BROOKLYN, N.Y. -- A moment of silence was observed Tuesday for the two NYPD officers shot and killed in Brooklyn Saturday.
With New York City Mayor Bill de Blasio presiding at City Hall, the moment was observed at 2:47 p.m., the precise time when Officers Rafael Ramos and Wen Jian Liu were attacked in their patrol car on a street in Bedford-Stuyvesant.
"There's a lot of pain right now, we have to work our way through that pain," de Blasio said. "We have to keep working to bring police and community closer together."
Earlier Tuesday, de Blasio and his wife Chirlane made a quiet visit to the site of the shooting.
The mayor's wife placed flowers among the dozens of tributes that have been left at the scene. De Blasio stood with his head bowed.
At the request of the mayor, buildings and landmarks on New York City's skyline will dim their lights at 9 p.m. Tuesday in honor of the two officers.
The officers were killed by a man who had made threatening posts online that referred to high-profile cases of white police officers killing unarmed black men.
Also among those who've visited the makeshift memorial is Emerald Snipes. She's the daughter of Eric Garner, a black man who died after being placed in a chokehold by a white officer in New York earlier this year. His was among the deaths of unarmed black men that were referred to in threatening online posts by the man who killed the officers.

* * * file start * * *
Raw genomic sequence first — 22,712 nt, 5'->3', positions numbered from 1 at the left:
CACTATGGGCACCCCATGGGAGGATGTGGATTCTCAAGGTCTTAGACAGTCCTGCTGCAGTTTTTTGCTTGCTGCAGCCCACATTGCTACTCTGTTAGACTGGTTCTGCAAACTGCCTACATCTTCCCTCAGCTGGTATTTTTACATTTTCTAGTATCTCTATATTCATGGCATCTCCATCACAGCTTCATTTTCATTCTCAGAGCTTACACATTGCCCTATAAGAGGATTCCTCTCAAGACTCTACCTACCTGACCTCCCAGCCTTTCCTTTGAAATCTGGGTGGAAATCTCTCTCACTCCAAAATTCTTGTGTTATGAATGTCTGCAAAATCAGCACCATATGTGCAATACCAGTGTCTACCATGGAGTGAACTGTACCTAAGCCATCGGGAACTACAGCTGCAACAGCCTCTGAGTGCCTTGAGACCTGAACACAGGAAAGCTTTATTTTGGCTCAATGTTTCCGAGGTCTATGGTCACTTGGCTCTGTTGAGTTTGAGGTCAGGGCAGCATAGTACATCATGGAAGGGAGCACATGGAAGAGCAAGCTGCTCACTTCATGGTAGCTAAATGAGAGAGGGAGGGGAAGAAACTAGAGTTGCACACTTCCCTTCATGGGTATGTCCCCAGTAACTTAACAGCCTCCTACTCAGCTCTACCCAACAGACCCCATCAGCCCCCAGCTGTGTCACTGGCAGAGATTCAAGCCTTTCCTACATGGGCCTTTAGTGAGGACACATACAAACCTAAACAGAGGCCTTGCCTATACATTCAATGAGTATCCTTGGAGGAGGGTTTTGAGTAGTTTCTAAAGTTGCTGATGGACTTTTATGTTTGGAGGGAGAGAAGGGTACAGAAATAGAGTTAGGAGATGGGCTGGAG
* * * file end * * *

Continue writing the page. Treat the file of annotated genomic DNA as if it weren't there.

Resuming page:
Garner's daughter left a candle at the memorial. She said she was touched by a message posted online by the young son of one of the slain officers.
Ramos and Liu were on duty in their marked patrol car around 3 p.m. Saturday in Bedford-Stuyvesant near Tompkins and Myrtle Avenues when both were shot in the head.
The gunman watched a protest over police-involved deaths earlier this month, but did not participate. Investigators said Ismaaiyl Brinsley, 28, of Georgia, was at a protest in New York's Union Square on Dec. 1, before a grand jury decided against charging a white officer in the chokehold death of Garner.